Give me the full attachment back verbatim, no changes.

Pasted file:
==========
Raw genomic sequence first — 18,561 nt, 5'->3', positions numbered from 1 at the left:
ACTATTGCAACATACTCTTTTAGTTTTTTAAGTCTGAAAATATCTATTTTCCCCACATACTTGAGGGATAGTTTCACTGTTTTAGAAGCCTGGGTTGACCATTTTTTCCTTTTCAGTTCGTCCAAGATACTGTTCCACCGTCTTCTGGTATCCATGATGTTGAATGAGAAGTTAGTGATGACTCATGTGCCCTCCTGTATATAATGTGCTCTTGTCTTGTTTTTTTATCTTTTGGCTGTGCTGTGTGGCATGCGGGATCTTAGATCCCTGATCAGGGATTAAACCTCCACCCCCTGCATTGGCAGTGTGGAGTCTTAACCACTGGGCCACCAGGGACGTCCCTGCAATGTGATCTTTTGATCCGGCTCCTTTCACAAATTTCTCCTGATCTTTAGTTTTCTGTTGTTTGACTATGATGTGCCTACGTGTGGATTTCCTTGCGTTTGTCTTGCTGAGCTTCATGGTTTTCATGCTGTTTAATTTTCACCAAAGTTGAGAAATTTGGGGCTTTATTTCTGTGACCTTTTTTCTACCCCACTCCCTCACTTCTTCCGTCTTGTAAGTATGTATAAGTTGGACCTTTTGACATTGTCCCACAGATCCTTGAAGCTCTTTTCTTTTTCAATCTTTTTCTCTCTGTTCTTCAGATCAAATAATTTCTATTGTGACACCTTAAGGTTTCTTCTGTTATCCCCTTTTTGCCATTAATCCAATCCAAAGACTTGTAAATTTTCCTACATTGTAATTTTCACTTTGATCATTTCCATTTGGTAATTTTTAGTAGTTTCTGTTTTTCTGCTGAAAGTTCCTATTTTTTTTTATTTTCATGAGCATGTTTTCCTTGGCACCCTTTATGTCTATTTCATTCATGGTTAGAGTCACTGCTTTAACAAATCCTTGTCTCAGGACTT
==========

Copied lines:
Raw genomic sequence first — 18,561 nt, 5'->3', positions numbered from 1 at the left:
ACTATTGCAACATACTCTTTTAGTTTTTTAAGTCTGAAAATATCTATTTTCCCCACATACTTGAGGGATAGTTTCACTGTTTTAGAAGCCTGGGTTGACCATTTTTTCCTTTTCAGTTCGTCCAAGATACTGTTCCACCGTCTTCTGGTATCCATGATGTTGAATGAGAAGTTAGTGATGACTCATGTGCCCTCCTGTATATAATGTGCTCTTGTCTTGTTTTTTTATCTTTTGGCTGTGCTGTGTGGCATGCGGGATCTTAGATCCCTGATCAGGGATTAAACCTCCACCCCCTGCATTGGCAGTGTGGAGTCTTAACCACTGGGCCACCAGGGACGTCCCTGCAATGTGATCTTTTGATCCGGCTCCTTTCACAAATTTCTCCTGATCTTTAGTTTTCTGTTGTTTGACTATGATGTGCCTACGTGTGGATTTCCTTGCGTTTGTCTTGCTGAGCTTCATGGTTTTCATGCTGTTTAATTTTCACCAAAGTTGAGAAATTTGGGGCTTTATTTCTGTGACCTTTTTTCTACCCCACTCCCTCACTTCTTCCGTCTTGTAAGTATGTATAAGTTGGACCTTTTGACATTGTCCCACAGATCCTTGAAGCTCTTTTCTTTTTCAATCTTTTTCTCTCTGTTCTTCAGATCAAATAATTTCTATTGTGACACCTTAAGGTTTCTTCTGTTATCCCCTTTTTGCCATTAATCCAATCCAAAGACTTGTAAATTTTCCTACATTGTAATTTTCACTTTGATCATTTCCATTTGGTAATTTTTAGTAGTTTCTGTTTTTCTGCTGAAAGTTCCTATTTTTTTTTATTTTCATGAGCATGTTTTCCTTGGCACCCTTTATGTCTATTTCATTCATGGTTAGAGTCACTGCTTTAACAAATCCTTGTCTCAGGACTT